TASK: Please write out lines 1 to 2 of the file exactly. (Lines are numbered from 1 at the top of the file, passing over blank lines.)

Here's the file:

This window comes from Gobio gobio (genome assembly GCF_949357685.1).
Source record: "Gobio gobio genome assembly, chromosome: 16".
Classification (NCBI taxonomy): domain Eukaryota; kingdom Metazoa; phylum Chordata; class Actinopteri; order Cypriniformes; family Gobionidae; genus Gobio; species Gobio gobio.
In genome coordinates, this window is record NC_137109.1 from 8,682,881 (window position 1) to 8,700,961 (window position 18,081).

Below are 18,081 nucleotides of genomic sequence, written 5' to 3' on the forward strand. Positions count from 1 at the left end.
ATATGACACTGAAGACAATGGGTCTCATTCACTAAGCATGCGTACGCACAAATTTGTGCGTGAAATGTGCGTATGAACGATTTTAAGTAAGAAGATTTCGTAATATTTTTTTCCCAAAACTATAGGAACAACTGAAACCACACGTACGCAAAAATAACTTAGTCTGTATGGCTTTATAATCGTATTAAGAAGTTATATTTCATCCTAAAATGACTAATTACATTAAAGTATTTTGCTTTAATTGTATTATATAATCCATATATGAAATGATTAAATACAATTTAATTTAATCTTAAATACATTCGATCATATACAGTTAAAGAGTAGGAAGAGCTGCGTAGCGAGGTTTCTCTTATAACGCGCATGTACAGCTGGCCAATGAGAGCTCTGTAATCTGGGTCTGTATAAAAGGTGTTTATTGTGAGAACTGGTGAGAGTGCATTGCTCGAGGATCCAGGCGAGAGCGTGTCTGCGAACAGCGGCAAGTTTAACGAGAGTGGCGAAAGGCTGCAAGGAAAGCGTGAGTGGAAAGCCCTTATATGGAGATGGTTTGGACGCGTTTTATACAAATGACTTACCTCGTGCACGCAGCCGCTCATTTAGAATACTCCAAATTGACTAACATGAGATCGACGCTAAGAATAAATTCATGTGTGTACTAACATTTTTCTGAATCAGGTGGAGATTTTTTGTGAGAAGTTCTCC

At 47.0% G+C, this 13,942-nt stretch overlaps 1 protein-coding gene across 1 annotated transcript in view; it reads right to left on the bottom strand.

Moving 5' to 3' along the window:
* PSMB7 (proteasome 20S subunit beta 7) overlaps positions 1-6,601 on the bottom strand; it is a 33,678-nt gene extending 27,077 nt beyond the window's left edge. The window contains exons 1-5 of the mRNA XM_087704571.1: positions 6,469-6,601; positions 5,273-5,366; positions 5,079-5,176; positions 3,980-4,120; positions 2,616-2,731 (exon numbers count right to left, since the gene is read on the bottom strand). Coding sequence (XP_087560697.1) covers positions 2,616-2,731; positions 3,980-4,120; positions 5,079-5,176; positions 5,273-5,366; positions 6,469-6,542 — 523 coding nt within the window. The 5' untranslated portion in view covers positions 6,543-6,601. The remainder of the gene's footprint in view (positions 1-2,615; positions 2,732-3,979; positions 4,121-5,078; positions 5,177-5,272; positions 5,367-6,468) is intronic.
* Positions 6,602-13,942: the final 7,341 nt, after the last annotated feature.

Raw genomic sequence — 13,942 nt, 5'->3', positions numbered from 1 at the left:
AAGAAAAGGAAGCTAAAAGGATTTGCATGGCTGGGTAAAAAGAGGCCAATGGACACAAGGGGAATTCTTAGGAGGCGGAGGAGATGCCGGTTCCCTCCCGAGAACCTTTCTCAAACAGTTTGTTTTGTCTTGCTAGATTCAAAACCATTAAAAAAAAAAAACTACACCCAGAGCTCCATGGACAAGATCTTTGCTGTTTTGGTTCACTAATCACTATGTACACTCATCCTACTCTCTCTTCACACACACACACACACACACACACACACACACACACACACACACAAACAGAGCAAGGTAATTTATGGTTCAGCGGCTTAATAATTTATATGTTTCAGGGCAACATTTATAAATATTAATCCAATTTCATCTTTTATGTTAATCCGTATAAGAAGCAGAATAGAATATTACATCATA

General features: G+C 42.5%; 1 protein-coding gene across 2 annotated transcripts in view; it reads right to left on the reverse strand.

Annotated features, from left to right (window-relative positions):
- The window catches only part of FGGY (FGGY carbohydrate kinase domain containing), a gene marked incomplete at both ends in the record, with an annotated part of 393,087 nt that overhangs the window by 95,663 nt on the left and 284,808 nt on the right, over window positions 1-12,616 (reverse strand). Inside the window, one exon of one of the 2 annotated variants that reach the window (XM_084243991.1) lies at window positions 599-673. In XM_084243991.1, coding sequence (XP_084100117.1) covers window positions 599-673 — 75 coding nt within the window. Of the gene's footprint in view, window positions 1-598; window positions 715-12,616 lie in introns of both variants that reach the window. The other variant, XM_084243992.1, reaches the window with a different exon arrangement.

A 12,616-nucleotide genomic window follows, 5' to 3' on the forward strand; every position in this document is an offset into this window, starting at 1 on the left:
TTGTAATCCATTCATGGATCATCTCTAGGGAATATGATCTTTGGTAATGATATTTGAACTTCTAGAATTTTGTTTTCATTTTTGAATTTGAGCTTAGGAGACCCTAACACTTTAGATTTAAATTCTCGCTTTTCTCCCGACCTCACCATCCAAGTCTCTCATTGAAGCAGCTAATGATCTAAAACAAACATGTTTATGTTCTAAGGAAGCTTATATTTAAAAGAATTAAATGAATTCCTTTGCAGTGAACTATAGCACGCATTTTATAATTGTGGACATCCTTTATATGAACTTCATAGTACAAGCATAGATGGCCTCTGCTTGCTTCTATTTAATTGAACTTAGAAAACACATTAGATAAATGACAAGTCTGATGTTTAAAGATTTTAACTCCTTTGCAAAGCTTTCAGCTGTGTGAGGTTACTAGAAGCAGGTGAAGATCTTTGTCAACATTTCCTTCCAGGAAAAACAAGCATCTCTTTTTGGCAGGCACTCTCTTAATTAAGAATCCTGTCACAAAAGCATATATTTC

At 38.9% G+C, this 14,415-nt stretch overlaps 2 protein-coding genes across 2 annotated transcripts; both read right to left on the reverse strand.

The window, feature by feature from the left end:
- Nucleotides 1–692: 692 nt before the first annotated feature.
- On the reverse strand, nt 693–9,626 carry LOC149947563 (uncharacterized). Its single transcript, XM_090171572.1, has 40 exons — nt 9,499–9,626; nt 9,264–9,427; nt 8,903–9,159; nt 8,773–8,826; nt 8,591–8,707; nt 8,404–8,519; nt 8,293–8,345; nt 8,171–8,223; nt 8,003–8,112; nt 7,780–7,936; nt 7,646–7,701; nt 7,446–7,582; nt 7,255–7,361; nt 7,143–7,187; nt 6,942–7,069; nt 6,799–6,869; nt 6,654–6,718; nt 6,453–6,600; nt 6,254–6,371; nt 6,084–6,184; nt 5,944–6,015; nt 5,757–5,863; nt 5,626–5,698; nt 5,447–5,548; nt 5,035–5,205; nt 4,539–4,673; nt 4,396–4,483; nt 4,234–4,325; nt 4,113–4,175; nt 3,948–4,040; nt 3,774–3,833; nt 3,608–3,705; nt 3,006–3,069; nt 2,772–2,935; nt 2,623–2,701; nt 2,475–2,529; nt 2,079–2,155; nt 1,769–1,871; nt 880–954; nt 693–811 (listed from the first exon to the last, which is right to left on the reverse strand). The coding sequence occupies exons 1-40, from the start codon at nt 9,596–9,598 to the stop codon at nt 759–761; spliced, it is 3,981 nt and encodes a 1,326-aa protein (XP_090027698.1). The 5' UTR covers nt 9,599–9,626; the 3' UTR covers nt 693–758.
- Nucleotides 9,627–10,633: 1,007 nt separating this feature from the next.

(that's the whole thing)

This window comes from Gobio gobio (genome assembly GCF_949357685.1).
Source record: "Gobio gobio genome assembly, chromosome: 16".